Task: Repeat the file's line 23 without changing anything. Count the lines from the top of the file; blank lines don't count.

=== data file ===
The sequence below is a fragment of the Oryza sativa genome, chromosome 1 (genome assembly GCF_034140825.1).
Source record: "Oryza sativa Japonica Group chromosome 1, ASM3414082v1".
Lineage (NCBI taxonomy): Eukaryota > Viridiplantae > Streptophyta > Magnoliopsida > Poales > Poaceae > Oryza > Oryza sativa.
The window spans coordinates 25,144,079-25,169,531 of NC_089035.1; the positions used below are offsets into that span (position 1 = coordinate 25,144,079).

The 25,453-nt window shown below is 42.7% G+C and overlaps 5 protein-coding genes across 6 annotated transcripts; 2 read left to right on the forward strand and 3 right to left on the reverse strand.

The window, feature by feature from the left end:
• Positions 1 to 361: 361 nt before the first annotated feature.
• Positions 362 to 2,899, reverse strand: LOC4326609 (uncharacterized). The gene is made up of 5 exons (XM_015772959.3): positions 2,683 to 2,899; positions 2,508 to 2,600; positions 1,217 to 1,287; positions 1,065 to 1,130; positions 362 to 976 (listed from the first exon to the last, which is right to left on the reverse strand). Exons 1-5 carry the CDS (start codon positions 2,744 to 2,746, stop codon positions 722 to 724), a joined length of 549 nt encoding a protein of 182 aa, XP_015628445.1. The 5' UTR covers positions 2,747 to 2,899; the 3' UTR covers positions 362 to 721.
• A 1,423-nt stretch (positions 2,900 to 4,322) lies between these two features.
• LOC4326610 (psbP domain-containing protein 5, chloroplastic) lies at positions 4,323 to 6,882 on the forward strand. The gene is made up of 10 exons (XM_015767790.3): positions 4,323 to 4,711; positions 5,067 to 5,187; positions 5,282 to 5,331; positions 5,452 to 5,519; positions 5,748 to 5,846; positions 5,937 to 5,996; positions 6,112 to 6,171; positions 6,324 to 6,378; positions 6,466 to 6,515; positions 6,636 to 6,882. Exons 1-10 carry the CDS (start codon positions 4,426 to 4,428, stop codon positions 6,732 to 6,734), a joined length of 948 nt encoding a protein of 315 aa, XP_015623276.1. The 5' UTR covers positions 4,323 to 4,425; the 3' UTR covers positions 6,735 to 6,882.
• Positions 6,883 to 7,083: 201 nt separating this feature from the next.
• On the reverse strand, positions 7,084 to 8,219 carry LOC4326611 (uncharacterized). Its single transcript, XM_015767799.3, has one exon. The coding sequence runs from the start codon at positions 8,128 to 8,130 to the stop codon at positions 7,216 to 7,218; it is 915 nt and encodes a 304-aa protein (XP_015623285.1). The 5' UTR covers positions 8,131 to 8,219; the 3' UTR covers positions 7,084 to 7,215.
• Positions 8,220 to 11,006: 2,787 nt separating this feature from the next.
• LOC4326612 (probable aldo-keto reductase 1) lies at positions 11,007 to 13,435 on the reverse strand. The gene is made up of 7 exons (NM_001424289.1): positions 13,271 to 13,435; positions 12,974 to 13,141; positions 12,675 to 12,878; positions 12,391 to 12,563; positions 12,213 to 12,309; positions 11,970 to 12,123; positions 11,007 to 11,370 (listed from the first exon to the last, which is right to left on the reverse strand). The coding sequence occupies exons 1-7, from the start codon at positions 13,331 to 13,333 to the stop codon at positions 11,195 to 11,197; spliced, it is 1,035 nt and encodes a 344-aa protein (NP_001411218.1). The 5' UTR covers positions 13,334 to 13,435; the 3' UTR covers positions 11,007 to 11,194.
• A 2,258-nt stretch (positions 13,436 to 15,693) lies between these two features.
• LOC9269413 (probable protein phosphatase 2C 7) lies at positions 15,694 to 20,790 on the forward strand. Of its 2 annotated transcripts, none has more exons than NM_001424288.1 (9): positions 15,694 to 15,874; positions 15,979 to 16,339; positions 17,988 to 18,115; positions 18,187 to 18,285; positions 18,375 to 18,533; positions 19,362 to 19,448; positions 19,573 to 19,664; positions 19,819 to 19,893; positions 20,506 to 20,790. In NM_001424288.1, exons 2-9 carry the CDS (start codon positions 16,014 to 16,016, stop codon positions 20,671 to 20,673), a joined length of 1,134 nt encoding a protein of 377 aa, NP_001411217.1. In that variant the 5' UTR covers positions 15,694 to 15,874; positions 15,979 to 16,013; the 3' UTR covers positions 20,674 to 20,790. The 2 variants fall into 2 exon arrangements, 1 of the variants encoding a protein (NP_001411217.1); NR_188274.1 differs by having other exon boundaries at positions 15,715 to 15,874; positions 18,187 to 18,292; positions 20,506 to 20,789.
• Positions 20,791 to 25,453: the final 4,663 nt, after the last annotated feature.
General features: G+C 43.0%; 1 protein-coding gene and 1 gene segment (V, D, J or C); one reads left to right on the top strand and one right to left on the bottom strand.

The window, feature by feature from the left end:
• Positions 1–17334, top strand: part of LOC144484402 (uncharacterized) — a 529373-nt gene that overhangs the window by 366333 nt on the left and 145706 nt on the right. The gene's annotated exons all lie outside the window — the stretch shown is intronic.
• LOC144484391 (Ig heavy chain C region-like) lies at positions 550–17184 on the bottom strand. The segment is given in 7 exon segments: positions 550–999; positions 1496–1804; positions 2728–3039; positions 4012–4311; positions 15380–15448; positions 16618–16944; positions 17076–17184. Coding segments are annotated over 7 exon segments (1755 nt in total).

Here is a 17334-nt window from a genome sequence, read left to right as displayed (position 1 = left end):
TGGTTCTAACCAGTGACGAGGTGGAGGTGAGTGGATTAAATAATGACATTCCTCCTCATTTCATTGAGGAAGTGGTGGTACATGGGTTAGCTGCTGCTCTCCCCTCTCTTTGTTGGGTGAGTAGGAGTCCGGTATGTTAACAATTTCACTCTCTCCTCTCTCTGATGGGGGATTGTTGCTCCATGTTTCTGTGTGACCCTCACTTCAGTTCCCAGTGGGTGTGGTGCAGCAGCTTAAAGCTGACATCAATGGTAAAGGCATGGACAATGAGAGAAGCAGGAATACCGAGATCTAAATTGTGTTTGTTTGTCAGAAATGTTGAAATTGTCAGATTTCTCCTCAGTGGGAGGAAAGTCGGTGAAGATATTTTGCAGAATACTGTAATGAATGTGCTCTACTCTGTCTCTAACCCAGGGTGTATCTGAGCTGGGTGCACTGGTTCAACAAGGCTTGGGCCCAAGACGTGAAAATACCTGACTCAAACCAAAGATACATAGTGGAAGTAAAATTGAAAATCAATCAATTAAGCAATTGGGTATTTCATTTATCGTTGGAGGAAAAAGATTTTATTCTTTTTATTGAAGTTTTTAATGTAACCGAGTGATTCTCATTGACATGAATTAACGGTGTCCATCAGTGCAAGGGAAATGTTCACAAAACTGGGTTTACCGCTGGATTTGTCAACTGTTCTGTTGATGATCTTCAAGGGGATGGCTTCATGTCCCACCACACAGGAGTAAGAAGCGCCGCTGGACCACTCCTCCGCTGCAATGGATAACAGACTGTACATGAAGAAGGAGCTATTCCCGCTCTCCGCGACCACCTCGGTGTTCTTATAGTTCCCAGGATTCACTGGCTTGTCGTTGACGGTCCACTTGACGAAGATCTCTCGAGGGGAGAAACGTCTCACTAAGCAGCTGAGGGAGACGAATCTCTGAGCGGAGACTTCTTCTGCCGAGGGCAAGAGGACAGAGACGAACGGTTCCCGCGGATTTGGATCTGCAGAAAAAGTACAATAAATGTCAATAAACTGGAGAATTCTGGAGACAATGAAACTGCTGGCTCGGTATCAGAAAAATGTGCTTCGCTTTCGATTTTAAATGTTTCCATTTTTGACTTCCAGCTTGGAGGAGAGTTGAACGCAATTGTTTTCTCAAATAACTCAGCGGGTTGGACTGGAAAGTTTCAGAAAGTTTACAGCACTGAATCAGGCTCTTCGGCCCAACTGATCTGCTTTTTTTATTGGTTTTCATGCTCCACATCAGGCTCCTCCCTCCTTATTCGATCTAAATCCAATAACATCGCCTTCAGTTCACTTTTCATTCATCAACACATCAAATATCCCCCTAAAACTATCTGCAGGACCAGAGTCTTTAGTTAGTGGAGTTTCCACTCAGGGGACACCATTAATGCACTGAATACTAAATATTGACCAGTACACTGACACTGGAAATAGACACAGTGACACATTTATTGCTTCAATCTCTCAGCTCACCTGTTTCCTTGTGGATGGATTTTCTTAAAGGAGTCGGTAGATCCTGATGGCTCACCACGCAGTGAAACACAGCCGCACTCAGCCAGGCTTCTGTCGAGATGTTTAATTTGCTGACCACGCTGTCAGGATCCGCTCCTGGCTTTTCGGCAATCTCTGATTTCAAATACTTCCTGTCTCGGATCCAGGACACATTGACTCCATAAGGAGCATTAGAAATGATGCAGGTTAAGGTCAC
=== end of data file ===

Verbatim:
TGGTTCTAACCAGTGACGAGGTGGAGGTGAGTGGATTAAATAATGACATTCCTCCTCATTTCATTGAGGAAGTGGTGGTACATGGGTTAGCTGCTGCTCTCCCCTCTCTTTGTTGGGTGAGTAGGAGTCCGGTATGTTAACAATTTCACTCTCTCCTCTCTCTGATGGGGGATTGTTGCTCCATGTTTCTGTGTGACCCTCACTTCAGTTCCCAGTGGGTGTGGTGCAGCAGCTTAAAGCTGACATCAATGGTAAAGGCATGGACAATGAGAGAAGCAGGAATACCGAGATCTAAATTGTGTTTGTTTGTCAGAAATGTTGAAATTGTCAGATTTCTCCTCAGTGGGAGGAAAGTCGGTGAAGATATTTTGCAGAATACTGTAATGAATGTGCTCTACTCTGTCTCTAACCCAGGGTGTATCTGAGCTGGGTGCACTGGTTCAACAAGGCTTGGGCCCAAGACGTGAAAATACCTGACTCAAACCAAAGATACATAGTGGAAGTAAAATTGAAAATCAATCAATTAAGCAATTGGGTATTTCATTTATCGTTGGAGGAAAAAGATTTTATTCTTTTTATTGAAGTTTTTAATGTAACCGAGTGATTCTCATTGACATGAATTAACGGTGTCCATCAGTGCAAGGGAAATGTTCACAAAACTGGGTTTACCGCTGGATTTGTCAACTGTTCTGTTGATGATCTTCAAGGGGATGGCTTCATGTCCCACCACACAGGAGTAAGAAGCGCCGCTGGACCACTCCTCCGCTGCAATGGATAACAGACTGTACATGAAGAAGGAGCTATTCCCGCTCTCCGCGACCACCTCGGTGTTCTTATAGTTCCCAGGATTCACTGGCTTGTCGTTGACGGTCCACTTGACGAAGATCTCTCGAGGGGAGAAACGTCTCACTAAGCAGCTGAGGGAGACGAATCTCTGAGCGGAGACTTCTTCTGCCGAGGGCAAGAGGACAGAGACGAACGGTTCCCGCGGATTTGGATCTGCAGAAAAAGTACAATAAATGTCAATAAACTGGAGAATTCTGGAGACAATGAAACTGCTGGCTCGGTATCAGAAAAATGTGCTTCGCTTTCGATTTTAAATGTTTCCATTTTTGACTTCCAGCTTGGAGGAGAGTTGAACGCAATTGTTTTCTCAAATAACTCAGCGGGTTGGACTGGAAAGTTTCAGAAAGTTTACAGCACTGAATCAGGCTCTTCGGCCCAACTGATCTGCTTTTTTTATTGGTTTTCATGCTCCACATCAGGCTCCTCCCTCCTTATTCGATCTAAATCCAATAACATCGCCTTCAGTTCACTTTTCATTCATCAACACATCAAATATCCCCCTAAAACTATCTGCAGGACCAGAGTCTTTAGTTAGTGGAGTTTCCACTCAGGGGACACCATTAATGCACTGAATACTAAATATTGACCAGTACACTGACACTGGAAATAGACACAGTGACACATTTATTGCTTCAATCTCTCAGCTCACCTGTTTCCTTGTGGATGGATTTTCTTAAAGGAGTCGGTAGATCCTGATGGCTCACCACGCAGTGAAACACAGCCGCACTCAGCCAGGCTTCTGTCGAGATGTTTAATTTGCTGACCACGCTGTCAGGATCCGCTCCTGGCTTTTCGGCAATCTCTGATTTCAAATACTTCCTGTCTCGGATCCAGGACACATTGACTCCATAAGGAGCATTAGAAATGATGCAGGTTAAGGTCAC